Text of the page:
The future of plastics? – Swedish public opinion on plastics policies
This report is the result of a cumulative work on behaviour, attitudes, and practices in connection to plastics conducted between 2019 and 2021. In the report, the authors examines the Swedish public’s opinions on plastic policies using panel survey data. The data was collected and administered by the Laboratory of Opinion Research, affiliated with the SOM institute, at the University of Gothenburg. The fieldwork was carried out February and March, 2021.
The survey consists of 13 questions and covers five main areas of opinion on plastics: general attitudes towards plastic and views on various actors’ responsibility in connection to plastic; opinions on the newly implemented plastic bag tax; attitudes toward future current and future plastic policy proposals; opinions on textile-related policy proposals; and evaluation of effectiveness of policy instruments to regulate plastic (packaging).
Based on the results, the main takeaways for policymakers are:
– Do not be afraid to regulate plastics – there is generally broad support for addressing the challenges that arise with the use of this material.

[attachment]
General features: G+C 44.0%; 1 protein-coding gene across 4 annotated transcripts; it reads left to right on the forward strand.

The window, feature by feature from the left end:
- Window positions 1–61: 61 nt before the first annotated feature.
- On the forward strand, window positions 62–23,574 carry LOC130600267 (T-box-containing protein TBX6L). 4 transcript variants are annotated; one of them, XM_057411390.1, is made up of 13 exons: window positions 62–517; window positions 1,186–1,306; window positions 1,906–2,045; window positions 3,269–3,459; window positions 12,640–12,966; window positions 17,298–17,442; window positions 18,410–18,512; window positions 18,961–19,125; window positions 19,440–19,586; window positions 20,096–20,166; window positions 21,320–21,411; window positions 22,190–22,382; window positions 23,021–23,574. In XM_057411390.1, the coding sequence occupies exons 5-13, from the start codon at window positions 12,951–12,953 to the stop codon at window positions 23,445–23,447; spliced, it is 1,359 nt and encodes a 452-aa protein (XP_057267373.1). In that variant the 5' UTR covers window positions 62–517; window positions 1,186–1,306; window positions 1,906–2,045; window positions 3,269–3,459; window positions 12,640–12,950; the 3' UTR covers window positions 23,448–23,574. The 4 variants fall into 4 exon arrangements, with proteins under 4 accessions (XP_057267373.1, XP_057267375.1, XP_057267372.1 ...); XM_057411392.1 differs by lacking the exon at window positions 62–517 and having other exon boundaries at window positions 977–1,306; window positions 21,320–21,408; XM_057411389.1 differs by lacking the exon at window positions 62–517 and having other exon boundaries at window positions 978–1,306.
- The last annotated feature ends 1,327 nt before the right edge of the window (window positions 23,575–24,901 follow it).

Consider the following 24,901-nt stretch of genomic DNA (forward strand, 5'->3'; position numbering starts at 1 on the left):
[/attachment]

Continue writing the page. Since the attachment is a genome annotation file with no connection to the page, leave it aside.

– Practise incrementalism and learn from best practice examples – begin with soft policies with very high support, but do also communicate a vision of more sustainable plastic use in the near future.
– There is clear support for an expansion of the deposit-refund scheme. The deposit-refund principle is promising as it indirectly preserves the value of the packaging after its use – Hence an expansion of the scheme could be an effective step forward.
– Swedes support a tariff on imported fossil-based plastic – the inclusion of petrochemical products in CBAM would likely have the public’s support.
– Ultimately, plastic use is connected to a larger problem with unsustainable consumption practices – efforts to shift consumer habits toward reuse, borrowing and lending consumer items, sharing, and, in some instances, reducing consumption should with time be embraced. Narratives about the future sustainable material use could play an important part in this shift.